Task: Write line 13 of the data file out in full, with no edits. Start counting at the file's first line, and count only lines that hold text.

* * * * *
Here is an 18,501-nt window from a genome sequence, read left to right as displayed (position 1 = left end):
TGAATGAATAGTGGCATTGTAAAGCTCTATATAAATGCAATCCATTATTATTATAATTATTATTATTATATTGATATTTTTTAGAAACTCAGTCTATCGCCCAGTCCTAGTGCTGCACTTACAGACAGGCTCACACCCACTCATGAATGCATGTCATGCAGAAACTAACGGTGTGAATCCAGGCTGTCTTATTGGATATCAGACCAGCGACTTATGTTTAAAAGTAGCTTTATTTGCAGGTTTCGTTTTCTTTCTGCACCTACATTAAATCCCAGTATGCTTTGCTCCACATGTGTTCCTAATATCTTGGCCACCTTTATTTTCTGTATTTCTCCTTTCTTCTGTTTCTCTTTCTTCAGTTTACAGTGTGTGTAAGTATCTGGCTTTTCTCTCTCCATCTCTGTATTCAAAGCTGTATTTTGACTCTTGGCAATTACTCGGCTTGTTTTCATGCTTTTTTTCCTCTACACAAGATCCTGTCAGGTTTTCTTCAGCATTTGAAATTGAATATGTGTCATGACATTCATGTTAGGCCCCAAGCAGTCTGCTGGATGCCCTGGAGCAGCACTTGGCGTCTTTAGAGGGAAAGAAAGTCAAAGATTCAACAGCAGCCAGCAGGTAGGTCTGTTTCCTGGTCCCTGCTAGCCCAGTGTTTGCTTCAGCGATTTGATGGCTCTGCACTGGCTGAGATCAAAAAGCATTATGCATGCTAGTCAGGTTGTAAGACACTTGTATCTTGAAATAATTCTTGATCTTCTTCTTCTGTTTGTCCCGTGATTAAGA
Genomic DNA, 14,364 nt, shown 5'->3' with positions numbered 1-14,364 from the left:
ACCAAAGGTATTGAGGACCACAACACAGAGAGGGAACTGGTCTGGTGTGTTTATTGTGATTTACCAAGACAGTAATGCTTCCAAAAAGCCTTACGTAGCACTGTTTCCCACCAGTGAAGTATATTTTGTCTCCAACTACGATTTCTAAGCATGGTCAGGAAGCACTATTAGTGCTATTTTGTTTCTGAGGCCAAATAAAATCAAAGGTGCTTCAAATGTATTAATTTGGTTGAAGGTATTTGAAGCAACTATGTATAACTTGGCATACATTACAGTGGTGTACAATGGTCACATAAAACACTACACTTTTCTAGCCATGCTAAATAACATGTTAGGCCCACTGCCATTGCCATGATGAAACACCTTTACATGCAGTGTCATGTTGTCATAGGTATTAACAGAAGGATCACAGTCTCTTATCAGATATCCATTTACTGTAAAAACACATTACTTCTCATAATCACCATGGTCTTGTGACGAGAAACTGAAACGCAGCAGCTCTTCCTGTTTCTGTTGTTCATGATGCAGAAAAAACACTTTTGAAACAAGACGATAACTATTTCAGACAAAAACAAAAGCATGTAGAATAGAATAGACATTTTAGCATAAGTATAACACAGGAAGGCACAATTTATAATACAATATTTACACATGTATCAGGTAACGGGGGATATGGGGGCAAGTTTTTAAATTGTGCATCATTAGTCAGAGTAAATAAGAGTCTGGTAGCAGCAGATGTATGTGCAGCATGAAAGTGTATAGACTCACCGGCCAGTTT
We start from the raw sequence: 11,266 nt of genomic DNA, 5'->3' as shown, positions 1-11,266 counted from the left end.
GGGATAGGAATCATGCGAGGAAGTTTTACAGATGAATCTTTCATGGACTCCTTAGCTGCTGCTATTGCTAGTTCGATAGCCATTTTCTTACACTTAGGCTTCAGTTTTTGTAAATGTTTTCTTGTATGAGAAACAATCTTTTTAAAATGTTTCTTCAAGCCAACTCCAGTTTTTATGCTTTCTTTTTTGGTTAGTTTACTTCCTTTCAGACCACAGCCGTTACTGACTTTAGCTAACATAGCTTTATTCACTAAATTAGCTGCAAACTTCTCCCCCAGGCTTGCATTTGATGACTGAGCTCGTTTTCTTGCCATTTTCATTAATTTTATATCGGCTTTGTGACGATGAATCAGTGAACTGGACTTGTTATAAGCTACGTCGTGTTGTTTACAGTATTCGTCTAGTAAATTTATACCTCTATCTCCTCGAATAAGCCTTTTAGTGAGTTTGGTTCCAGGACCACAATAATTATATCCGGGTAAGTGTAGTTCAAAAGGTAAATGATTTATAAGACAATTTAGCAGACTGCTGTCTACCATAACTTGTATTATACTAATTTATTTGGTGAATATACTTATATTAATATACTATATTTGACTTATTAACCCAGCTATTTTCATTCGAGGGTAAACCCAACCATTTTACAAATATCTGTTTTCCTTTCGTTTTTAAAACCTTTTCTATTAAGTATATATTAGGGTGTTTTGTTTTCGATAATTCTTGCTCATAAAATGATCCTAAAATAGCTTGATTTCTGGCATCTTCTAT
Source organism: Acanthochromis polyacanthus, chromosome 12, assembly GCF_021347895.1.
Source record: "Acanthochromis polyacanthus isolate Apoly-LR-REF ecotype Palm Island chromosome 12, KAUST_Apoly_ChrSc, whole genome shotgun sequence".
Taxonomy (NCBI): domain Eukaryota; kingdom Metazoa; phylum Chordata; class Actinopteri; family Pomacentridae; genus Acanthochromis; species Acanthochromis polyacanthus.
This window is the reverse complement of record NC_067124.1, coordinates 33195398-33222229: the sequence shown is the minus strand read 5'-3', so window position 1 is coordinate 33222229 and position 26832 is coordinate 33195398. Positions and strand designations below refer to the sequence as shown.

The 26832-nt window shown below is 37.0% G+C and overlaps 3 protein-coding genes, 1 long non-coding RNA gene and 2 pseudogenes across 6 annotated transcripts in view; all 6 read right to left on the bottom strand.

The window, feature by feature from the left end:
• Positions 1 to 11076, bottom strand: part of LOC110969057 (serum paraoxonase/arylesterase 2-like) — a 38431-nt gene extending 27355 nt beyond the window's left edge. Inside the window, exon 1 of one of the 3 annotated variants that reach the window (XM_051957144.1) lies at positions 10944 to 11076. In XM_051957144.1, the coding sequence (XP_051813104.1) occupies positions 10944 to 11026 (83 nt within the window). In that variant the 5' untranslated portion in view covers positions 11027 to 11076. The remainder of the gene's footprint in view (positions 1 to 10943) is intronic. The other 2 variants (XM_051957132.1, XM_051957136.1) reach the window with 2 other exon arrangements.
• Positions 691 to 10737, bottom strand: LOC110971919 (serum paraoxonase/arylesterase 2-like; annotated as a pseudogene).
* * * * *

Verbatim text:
• Positions 1 to 11076, bottom strand: part of LOC110969057 (serum paraoxonase/arylesterase 2-like) — a 38431-nt gene extending 27355 nt beyond the window's left edge. Inside the window, exon 1 of one of the 3 annotated variants that reach the window (XM_051957144.1) lies at positions 10944 to 11076. In XM_051957144.1, the coding sequence (XP_051813104.1) occupies positions 10944 to 11026 (83 nt within the window). In that variant the 5' untranslated portion in view covers positions 11027 to 11076. The remainder of the gene's footprint in view (positions 1 to 10943) is intronic. The other 2 variants (XM_051957132.1, XM_051957136.1) reach the window with 2 other exon arrangements.